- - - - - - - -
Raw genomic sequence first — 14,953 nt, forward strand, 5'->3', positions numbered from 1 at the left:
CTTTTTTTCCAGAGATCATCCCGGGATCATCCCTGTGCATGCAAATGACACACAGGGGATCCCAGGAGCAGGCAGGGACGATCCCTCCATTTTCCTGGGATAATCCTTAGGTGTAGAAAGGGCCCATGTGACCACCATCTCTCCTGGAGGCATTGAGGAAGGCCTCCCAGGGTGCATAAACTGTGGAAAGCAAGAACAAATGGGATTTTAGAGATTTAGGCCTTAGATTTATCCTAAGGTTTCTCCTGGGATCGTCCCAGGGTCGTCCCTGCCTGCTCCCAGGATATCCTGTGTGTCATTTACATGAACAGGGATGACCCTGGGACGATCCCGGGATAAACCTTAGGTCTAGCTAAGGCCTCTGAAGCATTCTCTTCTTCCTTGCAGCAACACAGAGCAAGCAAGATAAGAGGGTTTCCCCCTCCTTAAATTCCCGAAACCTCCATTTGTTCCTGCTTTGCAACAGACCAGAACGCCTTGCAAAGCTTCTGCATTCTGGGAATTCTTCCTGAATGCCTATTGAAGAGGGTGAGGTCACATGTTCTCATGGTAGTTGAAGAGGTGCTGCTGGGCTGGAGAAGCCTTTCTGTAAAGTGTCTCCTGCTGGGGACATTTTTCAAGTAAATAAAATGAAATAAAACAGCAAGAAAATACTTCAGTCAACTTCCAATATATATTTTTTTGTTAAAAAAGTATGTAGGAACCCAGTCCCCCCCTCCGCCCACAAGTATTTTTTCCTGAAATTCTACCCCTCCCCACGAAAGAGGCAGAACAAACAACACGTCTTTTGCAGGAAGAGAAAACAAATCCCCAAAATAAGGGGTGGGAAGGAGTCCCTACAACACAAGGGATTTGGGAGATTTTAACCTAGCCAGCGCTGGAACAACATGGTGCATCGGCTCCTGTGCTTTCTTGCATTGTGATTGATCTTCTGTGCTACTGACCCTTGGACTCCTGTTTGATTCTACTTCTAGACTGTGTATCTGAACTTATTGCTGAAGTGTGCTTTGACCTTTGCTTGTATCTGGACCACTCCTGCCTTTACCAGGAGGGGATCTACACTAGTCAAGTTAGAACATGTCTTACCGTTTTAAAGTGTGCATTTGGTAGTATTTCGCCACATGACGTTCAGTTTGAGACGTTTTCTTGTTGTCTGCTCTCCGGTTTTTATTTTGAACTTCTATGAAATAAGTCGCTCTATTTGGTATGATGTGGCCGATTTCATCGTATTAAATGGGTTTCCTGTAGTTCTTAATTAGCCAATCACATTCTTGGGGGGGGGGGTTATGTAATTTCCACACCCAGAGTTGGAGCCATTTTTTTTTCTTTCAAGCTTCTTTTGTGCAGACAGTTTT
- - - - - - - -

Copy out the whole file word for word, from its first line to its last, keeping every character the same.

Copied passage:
Raw genomic sequence first — 14,953 nt, forward strand, 5'->3', positions numbered from 1 at the left:
CTTTTTTTCCAGAGATCATCCCGGGATCATCCCTGTGCATGCAAATGACACACAGGGGATCCCAGGAGCAGGCAGGGACGATCCCTCCATTTTCCTGGGATAATCCTTAGGTGTAGAAAGGGCCCATGTGACCACCATCTCTCCTGGAGGCATTGAGGAAGGCCTCCCAGGGTGCATAAACTGTGGAAAGCAAGAACAAATGGGATTTTAGAGATTTAGGCCTTAGATTTATCCTAAGGTTTCTCCTGGGATCGTCCCAGGGTCGTCCCTGCCTGCTCCCAGGATATCCTGTGTGTCATTTACATGAACAGGGATGACCCTGGGACGATCCCGGGATAAACCTTAGGTCTAGCTAAGGCCTCTGAAGCATTCTCTTCTTCCTTGCAGCAACACAGAGCAAGCAAGATAAGAGGGTTTCCCCCTCCTTAAATTCCCGAAACCTCCATTTGTTCCTGCTTTGCAACAGACCAGAACGCCTTGCAAAGCTTCTGCATTCTGGGAATTCTTCCTGAATGCCTATTGAAGAGGGTGAGGTCACATGTTCTCATGGTAGTTGAAGAGGTGCTGCTGGGCTGGAGAAGCCTTTCTGTAAAGTGTCTCCTGCTGGGGACATTTTTCAAGTAAATAAAATGAAATAAAACAGCAAGAAAATACTTCAGTCAACTTCCAATATATATTTTTTTGTTAAAAAAGTATGTAGGAACCCAGTCCCCCCCTCCGCCCACAAGTATTTTTTCCTGAAATTCTACCCCTCCCCACGAAAGAGGCAGAACAAACAACACGTCTTTTGCAGGAAGAGAAAACAAATCCCCAAAATAAGGGGTGGGAAGGAGTCCCTACAACACAAGGGATTTGGGAGATTTTAACCTAGCCAGCGCTGGAACAACATGGTGCATCGGCTCCTGTGCTTTCTTGCATTGTGATTGATCTTCTGTGCTACTGACCCTTGGACTCCTGTTTGATTCTACTTCTAGACTGTGTATCTGAACTTATTGCTGAAGTGTGCTTTGACCTTTGCTTGTATCTGGACCACTCCTGCCTTTACCAGGAGGGGATCTACACTAGTCAAGTTAGAACATGTCTTACCGTTTTAAAGTGTGCATTTGGTAGTATTTCGCCACATGACGTTCAGTTTGAGACGTTTTCTTGTTGTCTGCTCTCCGGTTTTTATTTTGAACTTCTATGAAATAAGTCGCTCTATTTGGTATGATGTGGCCGATTTCATCGTATTAAATGGGTTTCCTGTAGTTCTTAATTAGCCAATCACATTCTTGGGGGGGGGGGTTATGTAATTTCCACACCCAGAGTTGGAGCCATTTTTTTTTCTTTCAAGCTTCTTTTGTGCAGACAGTTTT